to this second installment of Late to the
Party! A couple weeks ago, in the first column, I
recounted my recent experience with the Japanese cult favorite Battle
Royale. Being the kind of guy who might foolishly bring a children’s
book and LeVar Burton to a rainbow party, I found I hadn’t fully explained the
purpose of this little shindig. I received quite a bit of feedback from readers
who felt I had spent too much time writing about my experience of the film, and
not enough on actually reviewing it. There’s a good reason for the unbalanced
split: This column isn’t for criticism.
that appear in these columns have been reviewed to hell and back, and don’t
really need the addition of my wordy thoughts, which, as several Chewers have already
guessed, are compensation for something. For Late to the Party, I’m just telling stories about the formative
times in my moviegoing life, as well as those marks of shame on my watch list,
all meant to entertain. Actually, I’m doing this column because it helps me
pretend I’m as cool as my fellow CHUD writers.
over! Shoot me a message at firstname.lastname@example.org
if you dig this stuff. I’m keeping track, because the opinions of others have
absolute rule over my own, a fact which once got me into trouble with:
it when they put Bruce Willis in the bondage gear.” I had gotten used to
hearing that sort of thing from my Catholic girlfriend’s younger sister, but it
was a bit strange coming out of her younger brother’s mouth. I wrote it off as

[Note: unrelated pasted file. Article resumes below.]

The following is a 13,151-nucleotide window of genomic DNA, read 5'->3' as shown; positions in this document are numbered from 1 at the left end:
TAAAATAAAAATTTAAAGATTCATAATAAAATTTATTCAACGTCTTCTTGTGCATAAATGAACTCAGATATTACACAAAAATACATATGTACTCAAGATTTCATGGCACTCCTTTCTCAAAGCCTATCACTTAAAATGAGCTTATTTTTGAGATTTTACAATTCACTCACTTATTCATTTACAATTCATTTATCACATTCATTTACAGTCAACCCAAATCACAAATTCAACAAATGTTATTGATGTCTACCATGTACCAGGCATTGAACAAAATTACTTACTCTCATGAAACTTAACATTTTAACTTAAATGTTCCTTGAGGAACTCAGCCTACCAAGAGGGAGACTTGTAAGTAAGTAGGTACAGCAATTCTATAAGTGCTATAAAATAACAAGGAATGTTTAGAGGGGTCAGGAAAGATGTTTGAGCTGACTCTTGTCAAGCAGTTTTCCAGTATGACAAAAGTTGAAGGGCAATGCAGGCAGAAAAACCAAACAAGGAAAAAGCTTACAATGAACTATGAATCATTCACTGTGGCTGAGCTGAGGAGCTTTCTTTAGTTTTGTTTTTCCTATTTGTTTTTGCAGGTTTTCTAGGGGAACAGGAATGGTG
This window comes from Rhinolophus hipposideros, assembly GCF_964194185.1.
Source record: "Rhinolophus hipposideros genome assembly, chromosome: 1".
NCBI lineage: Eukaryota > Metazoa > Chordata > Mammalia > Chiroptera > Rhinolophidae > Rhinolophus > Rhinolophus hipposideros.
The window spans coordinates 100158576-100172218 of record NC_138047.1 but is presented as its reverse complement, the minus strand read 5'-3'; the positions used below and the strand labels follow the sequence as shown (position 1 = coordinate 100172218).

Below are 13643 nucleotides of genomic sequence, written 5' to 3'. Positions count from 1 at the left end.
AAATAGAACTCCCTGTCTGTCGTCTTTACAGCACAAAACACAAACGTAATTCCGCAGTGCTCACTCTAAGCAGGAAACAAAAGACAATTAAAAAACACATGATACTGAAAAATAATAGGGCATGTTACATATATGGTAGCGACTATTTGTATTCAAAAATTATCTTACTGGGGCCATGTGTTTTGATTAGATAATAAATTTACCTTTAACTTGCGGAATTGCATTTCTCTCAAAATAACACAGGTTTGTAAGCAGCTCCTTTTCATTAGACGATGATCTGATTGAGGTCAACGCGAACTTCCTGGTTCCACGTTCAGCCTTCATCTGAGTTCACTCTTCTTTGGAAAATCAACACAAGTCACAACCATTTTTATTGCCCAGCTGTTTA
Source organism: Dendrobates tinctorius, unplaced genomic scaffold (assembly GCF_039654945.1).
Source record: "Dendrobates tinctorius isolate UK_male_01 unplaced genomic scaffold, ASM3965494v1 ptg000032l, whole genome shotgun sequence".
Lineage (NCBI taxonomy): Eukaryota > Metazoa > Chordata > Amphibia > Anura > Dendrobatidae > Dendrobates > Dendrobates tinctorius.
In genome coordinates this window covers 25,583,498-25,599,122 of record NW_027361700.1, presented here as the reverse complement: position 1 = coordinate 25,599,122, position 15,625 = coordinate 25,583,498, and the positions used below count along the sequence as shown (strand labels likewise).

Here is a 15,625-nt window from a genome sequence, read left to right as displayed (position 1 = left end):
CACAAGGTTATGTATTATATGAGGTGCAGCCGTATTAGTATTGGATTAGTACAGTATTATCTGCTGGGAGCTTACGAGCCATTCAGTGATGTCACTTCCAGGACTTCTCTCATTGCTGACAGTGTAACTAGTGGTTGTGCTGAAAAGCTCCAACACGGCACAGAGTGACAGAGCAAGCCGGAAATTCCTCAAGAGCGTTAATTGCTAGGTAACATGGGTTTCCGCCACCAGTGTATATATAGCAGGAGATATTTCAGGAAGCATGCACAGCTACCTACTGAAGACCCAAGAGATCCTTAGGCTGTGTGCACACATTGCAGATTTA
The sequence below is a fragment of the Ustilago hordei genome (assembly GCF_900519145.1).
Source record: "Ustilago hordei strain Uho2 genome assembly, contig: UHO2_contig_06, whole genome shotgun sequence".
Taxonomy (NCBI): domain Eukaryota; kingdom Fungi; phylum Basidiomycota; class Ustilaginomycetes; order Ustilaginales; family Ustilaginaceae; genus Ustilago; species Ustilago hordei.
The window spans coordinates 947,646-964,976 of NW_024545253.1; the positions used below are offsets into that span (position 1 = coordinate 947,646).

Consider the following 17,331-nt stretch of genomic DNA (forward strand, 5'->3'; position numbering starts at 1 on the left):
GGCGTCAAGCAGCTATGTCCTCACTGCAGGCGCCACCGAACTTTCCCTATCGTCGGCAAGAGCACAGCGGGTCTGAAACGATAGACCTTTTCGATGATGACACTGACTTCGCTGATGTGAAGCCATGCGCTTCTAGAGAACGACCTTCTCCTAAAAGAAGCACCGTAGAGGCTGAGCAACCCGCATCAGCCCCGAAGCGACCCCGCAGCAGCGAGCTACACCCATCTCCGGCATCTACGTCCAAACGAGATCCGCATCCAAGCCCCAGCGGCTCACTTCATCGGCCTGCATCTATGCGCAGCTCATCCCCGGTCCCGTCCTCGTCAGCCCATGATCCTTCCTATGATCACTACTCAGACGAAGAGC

gleeful rebellion. The kids were away from their mother for the whole weekend,
which happened about as often as I had seen bread wafers turn into the body of
girlfriend’s half-brother had invited his older siblings on a weekend camping
trip. That meant three of them, plus me, the fourth wheel. I’m going to get in
trouble if any of them find this, but just to make an effort I’m going to
change my girlfriend’s name to June, her little sister’s name to Dodgeball, and
her little brother’s to Flem. I do this because it helps me to gain some
distance, some perspective, and also helps me to forget that, at the time, I
thought that Dodgeball and Flem were the coolest people I knew.
I were seniors in high school, with Dodgeball a sophomore and Flem a freshman. I
was the kind of senior who equated emulation of his parents with victory in
life. So was June. Dodgeball and Flem were the kind of kids who could have big,
shit-eating grins on their faces even while they were apologizing for having
been up so far past curfew that their mother had to cook them breakfast before